CNBC headline this morning, “How Ukraine’s mud became a secret weapon in its defense against Russia,” was reminiscent of the Providence of God in the affairs of men as recorded in multiple Old Testament books. Generals who should have known better took orders to execute Putin’s offensive as the mud season in Ukraine began. Oh, how the arrogant fumble the ball under the Providence of God!
Another such example was Hitler at Dunkirk. Historians agree that without Hitler’s halt order to his lauded Panzer tanks, the beaches of Dunkirk would have become a giant POW camp. Why did Hitler issue the halt order? No one knows for sure, and that knowledge died with Hitler. However, he had fought in France in WWI and had personal knowledge of the potential mud quagmire and likely decided he had time for the infantry to catch up with the mechanical offense and finish the job. Or, Gorging may have convinced him that the Luftwaffe could pulverize the remaining resistance. Let’s assume the mud theory is correct, and he made a wise choice. Ultimately history writers have generally agreed that this was the Providence of God. An arrogant man who thought more highly of himself than his being deserved proved to be a fool. And God proved to be God moving in the affairs of men.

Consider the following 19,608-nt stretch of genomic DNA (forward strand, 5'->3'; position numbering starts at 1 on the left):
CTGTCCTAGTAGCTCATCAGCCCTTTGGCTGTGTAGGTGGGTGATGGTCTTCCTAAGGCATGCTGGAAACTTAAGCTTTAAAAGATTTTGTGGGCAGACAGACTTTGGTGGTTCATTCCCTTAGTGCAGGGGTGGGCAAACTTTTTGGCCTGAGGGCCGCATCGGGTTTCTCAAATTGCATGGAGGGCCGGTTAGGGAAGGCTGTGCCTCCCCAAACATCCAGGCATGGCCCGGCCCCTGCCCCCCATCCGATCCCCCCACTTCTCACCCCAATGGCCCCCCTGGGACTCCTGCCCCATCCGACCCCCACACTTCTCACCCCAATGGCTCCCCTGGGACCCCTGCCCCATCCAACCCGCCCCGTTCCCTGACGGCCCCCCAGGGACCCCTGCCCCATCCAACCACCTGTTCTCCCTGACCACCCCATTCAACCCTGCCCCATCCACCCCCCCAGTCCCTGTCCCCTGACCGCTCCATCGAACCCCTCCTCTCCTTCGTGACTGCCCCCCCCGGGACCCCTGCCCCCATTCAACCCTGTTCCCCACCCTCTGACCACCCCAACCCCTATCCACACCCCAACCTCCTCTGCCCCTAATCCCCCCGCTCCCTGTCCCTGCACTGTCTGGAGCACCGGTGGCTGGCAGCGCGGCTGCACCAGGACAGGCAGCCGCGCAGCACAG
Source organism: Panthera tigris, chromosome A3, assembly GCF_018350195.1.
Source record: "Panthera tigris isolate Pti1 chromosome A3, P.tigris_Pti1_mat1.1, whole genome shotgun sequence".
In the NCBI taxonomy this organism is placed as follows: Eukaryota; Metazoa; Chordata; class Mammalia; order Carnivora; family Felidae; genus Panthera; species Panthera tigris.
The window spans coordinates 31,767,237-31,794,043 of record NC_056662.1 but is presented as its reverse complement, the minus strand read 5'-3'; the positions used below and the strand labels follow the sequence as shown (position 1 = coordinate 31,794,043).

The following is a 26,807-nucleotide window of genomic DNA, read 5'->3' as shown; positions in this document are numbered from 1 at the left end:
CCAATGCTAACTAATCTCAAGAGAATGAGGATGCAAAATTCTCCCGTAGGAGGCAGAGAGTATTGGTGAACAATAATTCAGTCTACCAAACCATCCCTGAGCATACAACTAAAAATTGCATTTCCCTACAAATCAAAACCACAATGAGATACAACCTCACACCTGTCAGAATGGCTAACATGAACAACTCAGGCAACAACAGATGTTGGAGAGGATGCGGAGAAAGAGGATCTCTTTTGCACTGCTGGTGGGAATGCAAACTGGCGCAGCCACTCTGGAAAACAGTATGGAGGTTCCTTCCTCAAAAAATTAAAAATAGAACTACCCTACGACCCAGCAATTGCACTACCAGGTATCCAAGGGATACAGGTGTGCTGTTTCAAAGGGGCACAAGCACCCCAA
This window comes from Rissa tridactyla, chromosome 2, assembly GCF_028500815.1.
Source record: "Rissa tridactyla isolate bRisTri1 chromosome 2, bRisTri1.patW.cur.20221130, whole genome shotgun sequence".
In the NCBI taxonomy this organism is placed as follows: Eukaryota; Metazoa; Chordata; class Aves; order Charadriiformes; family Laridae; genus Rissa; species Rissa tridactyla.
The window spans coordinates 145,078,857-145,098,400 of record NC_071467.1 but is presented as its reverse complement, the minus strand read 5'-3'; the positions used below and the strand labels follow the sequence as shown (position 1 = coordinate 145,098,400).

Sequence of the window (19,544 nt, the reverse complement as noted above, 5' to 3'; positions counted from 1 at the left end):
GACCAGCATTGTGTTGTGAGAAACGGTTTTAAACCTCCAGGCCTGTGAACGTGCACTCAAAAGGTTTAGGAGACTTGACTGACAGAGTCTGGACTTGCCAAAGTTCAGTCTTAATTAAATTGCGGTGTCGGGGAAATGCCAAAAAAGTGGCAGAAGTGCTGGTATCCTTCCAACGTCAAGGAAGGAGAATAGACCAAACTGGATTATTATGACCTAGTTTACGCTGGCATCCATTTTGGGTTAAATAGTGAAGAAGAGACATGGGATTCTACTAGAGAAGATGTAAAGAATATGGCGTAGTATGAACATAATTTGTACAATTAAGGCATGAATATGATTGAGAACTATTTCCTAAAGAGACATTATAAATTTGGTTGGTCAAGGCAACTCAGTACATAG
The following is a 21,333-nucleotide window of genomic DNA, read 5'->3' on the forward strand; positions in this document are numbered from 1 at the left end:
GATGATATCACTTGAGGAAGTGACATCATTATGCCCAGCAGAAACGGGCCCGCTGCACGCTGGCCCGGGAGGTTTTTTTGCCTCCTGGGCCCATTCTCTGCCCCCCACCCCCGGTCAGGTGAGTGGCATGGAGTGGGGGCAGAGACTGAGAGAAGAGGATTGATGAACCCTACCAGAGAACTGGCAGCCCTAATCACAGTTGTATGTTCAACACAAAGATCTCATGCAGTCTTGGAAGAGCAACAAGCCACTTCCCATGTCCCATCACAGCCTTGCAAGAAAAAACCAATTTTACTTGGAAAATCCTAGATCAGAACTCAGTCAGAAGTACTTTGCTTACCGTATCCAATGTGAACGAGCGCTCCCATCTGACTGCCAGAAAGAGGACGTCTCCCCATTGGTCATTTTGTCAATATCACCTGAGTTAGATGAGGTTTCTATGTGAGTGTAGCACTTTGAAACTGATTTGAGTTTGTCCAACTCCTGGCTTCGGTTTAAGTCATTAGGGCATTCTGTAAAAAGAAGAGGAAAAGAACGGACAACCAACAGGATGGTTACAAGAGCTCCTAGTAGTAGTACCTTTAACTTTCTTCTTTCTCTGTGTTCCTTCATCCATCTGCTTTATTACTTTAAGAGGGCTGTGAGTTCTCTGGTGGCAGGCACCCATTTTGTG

In Second Kings chapter four, we can learn five lessons about the Providence of God that help us learn to watch for God’s hand in the affairs of men.
Lesson One: Providence and Timing 4:1-7
The record of chapter three suggests that Elisha could have been as much as seven days journey from this woman. It can be observed in the previous chapters that there were several locations of the school of the prophets that formed a circuit for Elisha to visit. Elisha could have been at any of these locations or on a mission with the King some seven days away. With this in mind, we can see the hand of Providence in this fourth chapter in two ways.
1. Elisha was at the right place for this incident to occur. He could have been multiple days’ journey from her.
2. Her husband died, her creditors’ deadline for payment had expired, and the visit of Elisha all HAPPENED in a cluster or were all coordinated. Providence teaches us that the Living God coordinated all.